The Government also needs to pass around 700 pieces of ‘secondary legislation’ – they have so far introduced around a third of this total.  

Much of the work for no deal falls to business

HM Revenue and Customs (HMRC) have been writing to businesses that currently trade only with the EU to set out what they might need to do to prepare for no deal. HMRC have admitted that there are around 100,000 businesses who they know will face challenges in the case of no deal but who aren’t currently registered with HMRC and therefore hard to contact.

A survey of businesses in November 2018 estimated that 80% of actions that businesses need to take to prepare for no deal are yet to be completed, not least as companies are reluctant to spend time and money on an outcome that may not materialise – a particular issue for small companies.

The UK is also reliant on the EU to manage no deal  

Much of the current plan for managing a no deal Brexit relies on striking ‘side deals’ with the EU to mitigate the worst impacts – as we have pointed out previously, World Trade Organization (WTO) terms offers little mitigation of the problems of no deal.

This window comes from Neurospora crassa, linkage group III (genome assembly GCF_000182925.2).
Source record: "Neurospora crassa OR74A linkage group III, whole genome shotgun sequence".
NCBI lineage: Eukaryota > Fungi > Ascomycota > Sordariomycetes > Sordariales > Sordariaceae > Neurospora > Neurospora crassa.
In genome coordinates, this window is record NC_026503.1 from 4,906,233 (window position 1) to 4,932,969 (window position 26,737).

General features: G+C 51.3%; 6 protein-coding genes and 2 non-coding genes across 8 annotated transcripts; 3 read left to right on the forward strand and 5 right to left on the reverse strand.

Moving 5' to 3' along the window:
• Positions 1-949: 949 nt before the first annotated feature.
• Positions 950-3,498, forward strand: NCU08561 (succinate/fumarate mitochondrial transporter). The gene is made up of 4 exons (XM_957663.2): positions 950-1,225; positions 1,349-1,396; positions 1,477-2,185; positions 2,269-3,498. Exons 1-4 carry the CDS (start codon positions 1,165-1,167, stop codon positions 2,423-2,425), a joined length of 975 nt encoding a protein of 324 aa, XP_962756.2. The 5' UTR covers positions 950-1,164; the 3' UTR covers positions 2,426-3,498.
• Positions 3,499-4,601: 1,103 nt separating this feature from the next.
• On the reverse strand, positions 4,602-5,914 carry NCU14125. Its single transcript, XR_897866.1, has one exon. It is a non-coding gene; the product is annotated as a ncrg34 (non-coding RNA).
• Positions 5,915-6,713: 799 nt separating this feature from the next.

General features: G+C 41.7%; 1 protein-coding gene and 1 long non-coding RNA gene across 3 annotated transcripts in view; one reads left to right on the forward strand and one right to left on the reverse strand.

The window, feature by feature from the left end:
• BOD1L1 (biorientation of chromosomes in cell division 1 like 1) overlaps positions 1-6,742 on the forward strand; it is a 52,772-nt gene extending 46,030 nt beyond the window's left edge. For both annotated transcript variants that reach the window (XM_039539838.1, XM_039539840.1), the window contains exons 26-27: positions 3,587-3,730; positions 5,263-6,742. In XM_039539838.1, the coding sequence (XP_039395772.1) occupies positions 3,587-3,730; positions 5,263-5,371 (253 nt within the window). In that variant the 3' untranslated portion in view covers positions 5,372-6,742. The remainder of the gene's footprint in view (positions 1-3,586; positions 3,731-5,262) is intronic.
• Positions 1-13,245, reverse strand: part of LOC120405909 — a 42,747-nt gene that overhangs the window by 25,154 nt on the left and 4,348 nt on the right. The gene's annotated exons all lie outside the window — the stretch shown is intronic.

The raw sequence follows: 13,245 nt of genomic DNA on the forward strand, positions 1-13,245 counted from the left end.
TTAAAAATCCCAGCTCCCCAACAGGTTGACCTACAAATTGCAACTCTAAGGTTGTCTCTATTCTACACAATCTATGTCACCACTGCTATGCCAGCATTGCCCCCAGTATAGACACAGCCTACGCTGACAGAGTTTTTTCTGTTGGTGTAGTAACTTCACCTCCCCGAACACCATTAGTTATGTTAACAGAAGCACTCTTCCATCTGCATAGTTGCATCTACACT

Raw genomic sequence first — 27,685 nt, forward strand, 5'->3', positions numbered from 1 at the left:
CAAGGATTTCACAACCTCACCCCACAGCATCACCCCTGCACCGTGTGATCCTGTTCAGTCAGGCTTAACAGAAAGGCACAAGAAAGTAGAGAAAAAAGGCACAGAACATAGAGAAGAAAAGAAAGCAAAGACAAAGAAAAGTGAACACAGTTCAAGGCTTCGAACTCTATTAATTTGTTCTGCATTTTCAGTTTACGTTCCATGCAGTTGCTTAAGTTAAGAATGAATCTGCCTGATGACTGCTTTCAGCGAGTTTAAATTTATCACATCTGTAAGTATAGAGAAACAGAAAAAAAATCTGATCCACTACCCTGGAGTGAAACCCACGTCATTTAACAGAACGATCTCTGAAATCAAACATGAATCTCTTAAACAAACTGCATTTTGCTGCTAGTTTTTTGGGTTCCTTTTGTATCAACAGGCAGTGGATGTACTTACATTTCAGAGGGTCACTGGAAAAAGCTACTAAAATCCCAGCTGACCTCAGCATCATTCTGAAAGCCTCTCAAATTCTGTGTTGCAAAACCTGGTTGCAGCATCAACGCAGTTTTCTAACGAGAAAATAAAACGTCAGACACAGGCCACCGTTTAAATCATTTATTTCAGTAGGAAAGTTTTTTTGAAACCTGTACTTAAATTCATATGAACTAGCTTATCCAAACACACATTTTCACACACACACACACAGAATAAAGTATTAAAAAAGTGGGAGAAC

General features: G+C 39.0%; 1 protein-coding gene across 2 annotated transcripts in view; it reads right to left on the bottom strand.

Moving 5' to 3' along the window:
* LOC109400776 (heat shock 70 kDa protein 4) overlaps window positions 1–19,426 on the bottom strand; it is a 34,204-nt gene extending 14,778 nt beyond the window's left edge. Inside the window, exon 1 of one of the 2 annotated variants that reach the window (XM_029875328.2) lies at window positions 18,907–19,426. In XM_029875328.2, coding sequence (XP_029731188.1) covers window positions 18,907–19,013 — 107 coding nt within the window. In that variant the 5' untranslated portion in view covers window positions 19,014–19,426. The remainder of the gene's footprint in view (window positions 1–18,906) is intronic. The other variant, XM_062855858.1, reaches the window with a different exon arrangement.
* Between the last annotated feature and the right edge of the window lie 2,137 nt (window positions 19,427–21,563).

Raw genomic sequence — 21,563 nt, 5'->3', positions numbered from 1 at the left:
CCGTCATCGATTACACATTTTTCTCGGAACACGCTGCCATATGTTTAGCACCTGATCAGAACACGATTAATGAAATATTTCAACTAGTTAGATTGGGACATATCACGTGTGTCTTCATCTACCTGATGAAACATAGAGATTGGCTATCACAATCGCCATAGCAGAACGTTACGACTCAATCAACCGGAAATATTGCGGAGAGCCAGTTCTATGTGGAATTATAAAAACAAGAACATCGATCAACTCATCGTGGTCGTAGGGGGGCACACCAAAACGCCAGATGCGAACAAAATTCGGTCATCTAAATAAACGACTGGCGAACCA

But Michel Barnier has told MPs that “if there is no deal, there is no more discussion”, but that it would consider introducing “unilateral contingency measures”.

On flights, for example, the Commission has said that it will unilaterally allow UK flights to continue to the EU, if the UK reciprocates. Such an arrangement would not allow UK airlines to continue flying within the EU – hence Easyjet’s decision to set up a company in Austria.

The UK also needs the EU’s help to protect the rights of its citizens living in the other 27 member states – without a deal, they are dependent on each country to legislate to ensure their legal status is unchanged. There is no reason to expect EU governments not to do so, but British citizens face uncertainty in the meantime.